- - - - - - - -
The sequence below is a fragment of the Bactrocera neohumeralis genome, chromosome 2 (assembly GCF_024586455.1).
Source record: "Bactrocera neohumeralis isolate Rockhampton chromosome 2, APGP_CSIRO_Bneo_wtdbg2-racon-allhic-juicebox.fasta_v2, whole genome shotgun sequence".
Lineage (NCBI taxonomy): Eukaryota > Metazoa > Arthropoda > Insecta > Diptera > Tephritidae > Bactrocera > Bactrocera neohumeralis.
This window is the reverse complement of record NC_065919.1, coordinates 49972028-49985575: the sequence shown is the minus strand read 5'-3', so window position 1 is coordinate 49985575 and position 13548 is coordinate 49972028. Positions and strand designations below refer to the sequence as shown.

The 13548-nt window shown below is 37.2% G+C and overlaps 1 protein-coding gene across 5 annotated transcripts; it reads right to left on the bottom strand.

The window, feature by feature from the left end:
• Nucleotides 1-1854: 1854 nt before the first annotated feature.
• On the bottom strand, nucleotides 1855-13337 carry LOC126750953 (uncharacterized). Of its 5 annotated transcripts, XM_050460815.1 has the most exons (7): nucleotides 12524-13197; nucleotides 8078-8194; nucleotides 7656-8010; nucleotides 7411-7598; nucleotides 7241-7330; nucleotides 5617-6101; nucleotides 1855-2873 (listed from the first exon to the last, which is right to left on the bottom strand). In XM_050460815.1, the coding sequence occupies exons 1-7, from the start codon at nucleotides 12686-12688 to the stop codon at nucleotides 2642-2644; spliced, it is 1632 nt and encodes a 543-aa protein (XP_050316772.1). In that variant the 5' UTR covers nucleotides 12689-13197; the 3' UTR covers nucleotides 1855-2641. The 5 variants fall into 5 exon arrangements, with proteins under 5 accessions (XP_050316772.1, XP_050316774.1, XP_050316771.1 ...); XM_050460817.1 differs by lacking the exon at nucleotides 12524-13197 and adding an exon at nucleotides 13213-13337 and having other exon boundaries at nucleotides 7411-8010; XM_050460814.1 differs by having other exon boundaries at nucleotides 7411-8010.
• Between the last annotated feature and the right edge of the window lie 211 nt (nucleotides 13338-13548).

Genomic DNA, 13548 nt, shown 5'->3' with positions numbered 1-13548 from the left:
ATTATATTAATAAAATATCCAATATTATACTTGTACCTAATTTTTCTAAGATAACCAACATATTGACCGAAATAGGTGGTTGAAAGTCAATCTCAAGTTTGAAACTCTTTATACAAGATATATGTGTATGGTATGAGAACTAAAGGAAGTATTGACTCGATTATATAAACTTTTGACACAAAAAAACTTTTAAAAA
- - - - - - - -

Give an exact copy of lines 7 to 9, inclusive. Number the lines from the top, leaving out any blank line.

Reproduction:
• Nucleotides 1-1854: 1854 nt before the first annotated feature.
• On the bottom strand, nucleotides 1855-13337 carry LOC126750953 (uncharacterized). Of its 5 annotated transcripts, XM_050460815.1 has the most exons (7): nucleotides 12524-13197; nucleotides 8078-8194; nucleotides 7656-8010; nucleotides 7411-7598; nucleotides 7241-7330; nucleotides 5617-6101; nucleotides 1855-2873 (listed from the first exon to the last, which is right to left on the bottom strand). In XM_050460815.1, the coding sequence occupies exons 1-7, from the start codon at nucleotides 12686-12688 to the stop codon at nucleotides 2642-2644; spliced, it is 1632 nt and encodes a 543-aa protein (XP_050316772.1). In that variant the 5' UTR covers nucleotides 12689-13197; the 3' UTR covers nucleotides 1855-2641. The 5 variants fall into 5 exon arrangements, with proteins under 5 accessions (XP_050316772.1, XP_050316774.1, XP_050316771.1 ...); XM_050460817.1 differs by lacking the exon at nucleotides 12524-13197 and adding an exon at nucleotides 13213-13337 and having other exon boundaries at nucleotides 7411-8010; XM_050460814.1 differs by having other exon boundaries at nucleotides 7411-8010.
• Between the last annotated feature and the right edge of the window lie 211 nt (nucleotides 13338-13548).